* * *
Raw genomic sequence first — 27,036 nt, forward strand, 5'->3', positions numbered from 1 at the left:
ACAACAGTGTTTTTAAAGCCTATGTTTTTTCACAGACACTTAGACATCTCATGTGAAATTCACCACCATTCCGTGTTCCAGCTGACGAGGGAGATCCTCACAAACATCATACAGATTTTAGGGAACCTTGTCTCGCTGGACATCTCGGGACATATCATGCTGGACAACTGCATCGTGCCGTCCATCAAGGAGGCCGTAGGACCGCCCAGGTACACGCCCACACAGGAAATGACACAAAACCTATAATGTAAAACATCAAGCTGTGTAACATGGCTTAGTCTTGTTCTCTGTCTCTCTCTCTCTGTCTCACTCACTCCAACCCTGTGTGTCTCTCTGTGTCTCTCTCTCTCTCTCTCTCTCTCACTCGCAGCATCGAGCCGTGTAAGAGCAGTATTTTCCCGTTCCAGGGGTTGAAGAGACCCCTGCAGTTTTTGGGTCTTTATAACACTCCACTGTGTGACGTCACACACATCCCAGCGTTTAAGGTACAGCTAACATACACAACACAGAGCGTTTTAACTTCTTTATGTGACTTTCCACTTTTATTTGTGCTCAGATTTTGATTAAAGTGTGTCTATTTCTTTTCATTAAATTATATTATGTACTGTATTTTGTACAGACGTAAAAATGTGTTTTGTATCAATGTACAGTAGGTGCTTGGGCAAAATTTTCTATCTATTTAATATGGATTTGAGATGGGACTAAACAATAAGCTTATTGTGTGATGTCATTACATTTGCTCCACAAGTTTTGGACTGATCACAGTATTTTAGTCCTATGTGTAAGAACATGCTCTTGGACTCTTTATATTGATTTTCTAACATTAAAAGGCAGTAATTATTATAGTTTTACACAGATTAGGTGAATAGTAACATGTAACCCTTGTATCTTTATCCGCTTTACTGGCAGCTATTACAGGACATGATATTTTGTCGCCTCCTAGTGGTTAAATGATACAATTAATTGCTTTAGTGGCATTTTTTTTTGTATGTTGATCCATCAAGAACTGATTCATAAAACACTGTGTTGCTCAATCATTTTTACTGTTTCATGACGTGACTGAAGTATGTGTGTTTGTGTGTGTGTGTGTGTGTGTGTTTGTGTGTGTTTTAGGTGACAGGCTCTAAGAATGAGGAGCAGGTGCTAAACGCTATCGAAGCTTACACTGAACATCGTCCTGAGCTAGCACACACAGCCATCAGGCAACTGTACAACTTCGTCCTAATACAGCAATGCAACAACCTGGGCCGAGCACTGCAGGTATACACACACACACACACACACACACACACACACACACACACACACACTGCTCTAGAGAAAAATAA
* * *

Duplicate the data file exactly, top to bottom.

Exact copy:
Raw genomic sequence first — 27,036 nt, forward strand, 5'->3', positions numbered from 1 at the left:
ACAACAGTGTTTTTAAAGCCTATGTTTTTTCACAGACACTTAGACATCTCATGTGAAATTCACCACCATTCCGTGTTCCAGCTGACGAGGGAGATCCTCACAAACATCATACAGATTTTAGGGAACCTTGTCTCGCTGGACATCTCGGGACATATCATGCTGGACAACTGCATCGTGCCGTCCATCAAGGAGGCCGTAGGACCGCCCAGGTACACGCCCACACAGGAAATGACACAAAACCTATAATGTAAAACATCAAGCTGTGTAACATGGCTTAGTCTTGTTCTCTGTCTCTCTCTCTCTGTCTCACTCACTCCAACCCTGTGTGTCTCTCTGTGTCTCTCTCTCTCTCTCTCTCTCTCACTCGCAGCATCGAGCCGTGTAAGAGCAGTATTTTCCCGTTCCAGGGGTTGAAGAGACCCCTGCAGTTTTTGGGTCTTTATAACACTCCACTGTGTGACGTCACACACATCCCAGCGTTTAAGGTACAGCTAACATACACAACACAGAGCGTTTTAACTTCTTTATGTGACTTTCCACTTTTATTTGTGCTCAGATTTTGATTAAAGTGTGTCTATTTCTTTTCATTAAATTATATTATGTACTGTATTTTGTACAGACGTAAAAATGTGTTTTGTATCAATGTACAGTAGGTGCTTGGGCAAAATTTTCTATCTATTTAATATGGATTTGAGATGGGACTAAACAATAAGCTTATTGTGTGATGTCATTACATTTGCTCCACAAGTTTTGGACTGATCACAGTATTTTAGTCCTATGTGTAAGAACATGCTCTTGGACTCTTTATATTGATTTTCTAACATTAAAAGGCAGTAATTATTATAGTTTTACACAGATTAGGTGAATAGTAACATGTAACCCTTGTATCTTTATCCGCTTTACTGGCAGCTATTACAGGACATGATATTTTGTCGCCTCCTAGTGGTTAAATGATACAATTAATTGCTTTAGTGGCATTTTTTTTTGTATGTTGATCCATCAAGAACTGATTCATAAAACACTGTGTTGCTCAATCATTTTTACTGTTTCATGACGTGACTGAAGTATGTGTGTTTGTGTGTGTGTGTGTGTGTGTGTTTGTGTGTGTTTTAGGTGACAGGCTCTAAGAATGAGGAGCAGGTGCTAAACGCTATCGAAGCTTACACTGAACATCGTCCTGAGCTAGCACACACAGCCATCAGGCAACTGTACAACTTCGTCCTAATACAGCAATGCAACAACCTGGGCCGAGCACTGCAGGTATACACACACACACACACACACACACACACACACACACACACACACACTGCTCTAGAGAAAAATAA